A82846B (1 g) was dissolved in trifluoroacetic acid (200 mL) containing anisole (10 mL). The reaction mixture was stirred at room temperature for about two hours under nitrogen.

The reaction was worked up as described in Preparation 1 to give 1.12 g of the product mixture. FAB-MS(M+1): 1448, 1305, 1286, 1252, 1142. High performance liquid chromatographic analysis demonstrated that this material contained two major peaks (in amounts of ˜42% and 43%, respectively).

Preparative reverse-phase HPLC, using the conditions described in Preparation 1, gave 283 mg of compound IIIb. FAB-MS(M+1): 1448 (calculated for C66 H76 N9 O24 Cl2 =1448.4380; found: 1448.4375).

The preparative reverse-phase hplc also yielded 270 mg of compound IVb. FAB-MS(P+1): 1286 (calculated for C60 H66N9 O19 Cl2 =1286.3852; found: 1286.3879).

EXAMPLE 1 (METHOD A) Preparation of Compounds 1, 2, and 3

A82846A free base (293.5 mg, 0.19 mmol) was dissolved in a mixture of dimethylformamide and methanol (10 mL each). This solution was treated with n-octyl aldehyde (44.8 mg, 0.35 mmol) and stirred for 13/4 hours at 70° C. The solution was treated with sodium cyanoborohydride (75 mg, 1.19 mmol) and stirred for an additional 2 hours at 70° C. The reaction solution was concentrated in vacuo, the residue was diluted with water 25 mL, and this solution was lyophilized. The products were separated by reverse-phase high performance liquid chromatography (HPLC), using a WATERS μBONDAPAK C18 column (19 mm×150 mm, 10μ particle, eluting with a 20 min. linear gradient of 15% acetonitrile/0.05% aqueous triethylamine phosphate (pH 3) to 60% acetonitrile/0.05% aqueous triethylamine phosphate (pH 3). The fractions containing the products, as shown by analytical HPLC, were desalted using HP-20SS resin (Mitsubishi Chemical Industries, Co., Ltd.) with methanol/0.1% acetic acid (8:2). The eluates were evaporated to dryness, treated with water, and lyophilized to give 36.6 mg of compound 1 (14.8% yield), 39.6 mg of compound 2 (16.0% yield), and 11.7 mg of compound 3 (3.5% yield).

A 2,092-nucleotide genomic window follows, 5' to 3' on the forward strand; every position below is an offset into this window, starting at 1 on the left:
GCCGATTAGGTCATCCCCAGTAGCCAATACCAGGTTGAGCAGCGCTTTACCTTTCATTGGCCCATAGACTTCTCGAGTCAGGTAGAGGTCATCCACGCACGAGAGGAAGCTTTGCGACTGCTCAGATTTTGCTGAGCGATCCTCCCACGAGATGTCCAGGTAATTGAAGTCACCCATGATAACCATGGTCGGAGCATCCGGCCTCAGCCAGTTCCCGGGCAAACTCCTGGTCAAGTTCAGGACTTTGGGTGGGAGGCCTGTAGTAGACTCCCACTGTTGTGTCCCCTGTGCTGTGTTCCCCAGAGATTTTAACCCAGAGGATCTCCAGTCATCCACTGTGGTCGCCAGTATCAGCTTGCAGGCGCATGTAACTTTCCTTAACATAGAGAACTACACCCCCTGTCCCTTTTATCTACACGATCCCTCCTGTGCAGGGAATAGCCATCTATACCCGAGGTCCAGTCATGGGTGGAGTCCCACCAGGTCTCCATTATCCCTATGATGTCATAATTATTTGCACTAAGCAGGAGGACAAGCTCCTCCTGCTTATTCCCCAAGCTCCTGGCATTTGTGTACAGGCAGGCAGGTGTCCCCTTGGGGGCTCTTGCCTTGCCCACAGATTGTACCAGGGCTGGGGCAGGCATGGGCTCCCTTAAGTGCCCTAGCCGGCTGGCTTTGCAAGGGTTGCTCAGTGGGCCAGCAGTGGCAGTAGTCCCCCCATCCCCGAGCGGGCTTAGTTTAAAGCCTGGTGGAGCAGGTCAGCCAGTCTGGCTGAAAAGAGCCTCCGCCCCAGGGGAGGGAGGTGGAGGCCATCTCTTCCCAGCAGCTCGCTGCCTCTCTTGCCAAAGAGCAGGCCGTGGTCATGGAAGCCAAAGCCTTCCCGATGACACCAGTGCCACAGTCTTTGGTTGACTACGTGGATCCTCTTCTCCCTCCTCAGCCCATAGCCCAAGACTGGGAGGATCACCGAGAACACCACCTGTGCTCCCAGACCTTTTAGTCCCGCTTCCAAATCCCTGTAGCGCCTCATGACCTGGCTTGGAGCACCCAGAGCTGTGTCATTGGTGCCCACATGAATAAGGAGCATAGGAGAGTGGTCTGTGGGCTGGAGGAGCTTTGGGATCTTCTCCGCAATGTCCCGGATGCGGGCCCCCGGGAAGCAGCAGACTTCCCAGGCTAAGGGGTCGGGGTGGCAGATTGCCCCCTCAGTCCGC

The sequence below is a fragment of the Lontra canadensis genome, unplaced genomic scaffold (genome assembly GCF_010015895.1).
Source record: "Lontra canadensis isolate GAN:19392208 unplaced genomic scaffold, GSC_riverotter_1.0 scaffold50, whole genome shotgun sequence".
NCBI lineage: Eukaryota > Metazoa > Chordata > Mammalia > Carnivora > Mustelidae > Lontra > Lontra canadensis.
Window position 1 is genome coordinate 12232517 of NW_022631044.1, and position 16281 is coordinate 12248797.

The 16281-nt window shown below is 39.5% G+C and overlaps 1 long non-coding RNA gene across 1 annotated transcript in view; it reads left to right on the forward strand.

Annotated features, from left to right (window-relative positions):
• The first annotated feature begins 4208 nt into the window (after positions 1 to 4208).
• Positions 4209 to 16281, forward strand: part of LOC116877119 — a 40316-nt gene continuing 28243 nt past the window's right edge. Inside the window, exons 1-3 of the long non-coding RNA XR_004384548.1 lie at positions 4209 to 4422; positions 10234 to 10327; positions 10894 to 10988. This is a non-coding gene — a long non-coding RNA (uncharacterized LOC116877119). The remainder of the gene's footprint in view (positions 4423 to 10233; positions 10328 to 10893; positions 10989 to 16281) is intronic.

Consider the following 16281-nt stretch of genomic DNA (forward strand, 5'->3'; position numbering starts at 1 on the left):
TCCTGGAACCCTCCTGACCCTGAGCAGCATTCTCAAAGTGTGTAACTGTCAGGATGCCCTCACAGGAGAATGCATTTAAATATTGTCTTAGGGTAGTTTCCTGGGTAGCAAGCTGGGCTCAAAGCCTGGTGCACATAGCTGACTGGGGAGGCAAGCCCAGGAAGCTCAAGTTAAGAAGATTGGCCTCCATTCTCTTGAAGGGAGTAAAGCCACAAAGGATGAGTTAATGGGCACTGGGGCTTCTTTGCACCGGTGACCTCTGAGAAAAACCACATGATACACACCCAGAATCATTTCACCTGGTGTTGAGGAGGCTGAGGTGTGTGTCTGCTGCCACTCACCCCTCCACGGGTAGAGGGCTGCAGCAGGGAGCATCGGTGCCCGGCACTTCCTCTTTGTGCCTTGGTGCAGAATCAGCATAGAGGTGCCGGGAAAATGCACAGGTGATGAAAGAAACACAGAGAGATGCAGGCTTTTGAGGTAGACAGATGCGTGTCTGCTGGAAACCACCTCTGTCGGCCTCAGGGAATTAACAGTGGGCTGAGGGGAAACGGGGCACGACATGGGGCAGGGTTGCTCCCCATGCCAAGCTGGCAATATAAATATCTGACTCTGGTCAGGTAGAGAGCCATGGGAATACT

EXAMPLE 2 (METHOD B) Preparation of Compound 38

A82846B free base (1.1 g, 0.69 mmol) was dissolved in dimethylformamide (50 mL). This solution was treated with n-octyl aldehyde (195 mg, 1.52 mmol) and stirred for 30 minutes at 70° C. The solution was treated with sodium cyanoborohydride (162.6 mg, 2.5 mmol) and stirred for 90 minutes at 70° C. After allowing to cool to room temperature, the reaction solution was filtered. The residue was dissolved in 5% acetic acid in methanol (50 mL) and the solution was stirred at room temperature overnight. This solution was evaporated to dryness in vacuo, the residue treated with water 50 mL and n-butanol (a few drops), and lyophilized. The product was purified by reverse-phase HPLC, using a RAININ DYNAMAX C18 column (50 mm×350 mm, 8μ particle, Woburn, Mass.) eluting with a 20 min. linear gradient of 20% acetonitrile/1% aqueous pyridinium acetate to 40% acetonitrile/1% aqueous pyridinium acetate to give 120 mg of compound 38 (10% yield).

EXAMPLE 3 (METHOD C) Preparation of Compounds 28 and 29

A82846A free base (100.5 mg, 0.06 mmol) was dissolved in dimethylformamide 15 mL. This solution was treated with 3-phenylpropionic acid 2,4,5-trichlorophenyl ester (75 mg, 0.23 mmol) and stirred for 2 hours at 70° C. The solution was evaporated to dryness in vacuo; the residue was treated with water and lyophilized. The residue was triturated with dichloromethane 10 to remove the unreacted activated ester. The products were separated by reverse-phase HPLC, using a WATERS μBONDAPAK C18 column (19 mm×150 mm), eluting with a 30 min. linear gradient of 15% acetonitrile/1% aqueous pyridinium acetate to 40% acetonitrile/1% aqueous pyridinium acetate to give 4.0 mg of compound 28 (3.7% yield) and 3.6 mg of compound 29 (3.3% yield).

EXAMPLE 4 (METHOD D) Preparation of Compound 69

A82846B free base (195.4 mg, 0.12 mmol ) was dissolved in a mixture of dimethylformamide and methanol (10 mL of each). This solution was treated with n-heptanoic acid 2,4,5-trichlorophenyl ester 53 mg, 0.17 mmol and stirred for 4 hours at 110° C. The solution was evaporated to dryness in vacuo; the residue was treated with water and lyophilized. The residue was triturated with dichloromethane to remove the unreacted activated ester. The product was separated by reverse-phase HPLC, using a WATERS μBONDAPAK C18 column (19 mm×150 mm) eluting with a 20 min. linear gradient of 15% acetonitrile/0.05% aqueous triethylamine phosphate (pH 3) to 35% acetonitrile/0.05% aqueous triethylamine phosphase (pH 3). The fractions containing the product were combined and desalted using HP-20SS resin, to give 7.6 mg of compound 69 (3.6% yield).